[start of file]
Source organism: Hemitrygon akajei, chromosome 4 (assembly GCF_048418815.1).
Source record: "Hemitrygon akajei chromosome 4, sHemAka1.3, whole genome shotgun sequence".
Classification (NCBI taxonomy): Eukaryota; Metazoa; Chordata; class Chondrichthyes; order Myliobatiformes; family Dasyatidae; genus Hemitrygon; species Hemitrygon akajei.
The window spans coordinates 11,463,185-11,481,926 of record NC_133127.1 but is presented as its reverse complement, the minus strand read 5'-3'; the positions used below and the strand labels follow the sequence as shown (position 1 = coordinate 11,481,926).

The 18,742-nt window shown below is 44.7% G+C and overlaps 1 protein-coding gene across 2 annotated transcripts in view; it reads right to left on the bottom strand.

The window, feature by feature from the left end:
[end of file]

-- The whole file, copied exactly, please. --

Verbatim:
Source organism: Hemitrygon akajei, chromosome 4 (assembly GCF_048418815.1).
Source record: "Hemitrygon akajei chromosome 4, sHemAka1.3, whole genome shotgun sequence".
Classification (NCBI taxonomy): Eukaryota; Metazoa; Chordata; class Chondrichthyes; order Myliobatiformes; family Dasyatidae; genus Hemitrygon; species Hemitrygon akajei.
The window spans coordinates 11,463,185-11,481,926 of record NC_133127.1 but is presented as its reverse complement, the minus strand read 5'-3'; the positions used below and the strand labels follow the sequence as shown (position 1 = coordinate 11,481,926).

The 18,742-nt window shown below is 44.7% G+C and overlaps 1 protein-coding gene across 2 annotated transcripts in view; it reads right to left on the bottom strand.

The window, feature by feature from the left end: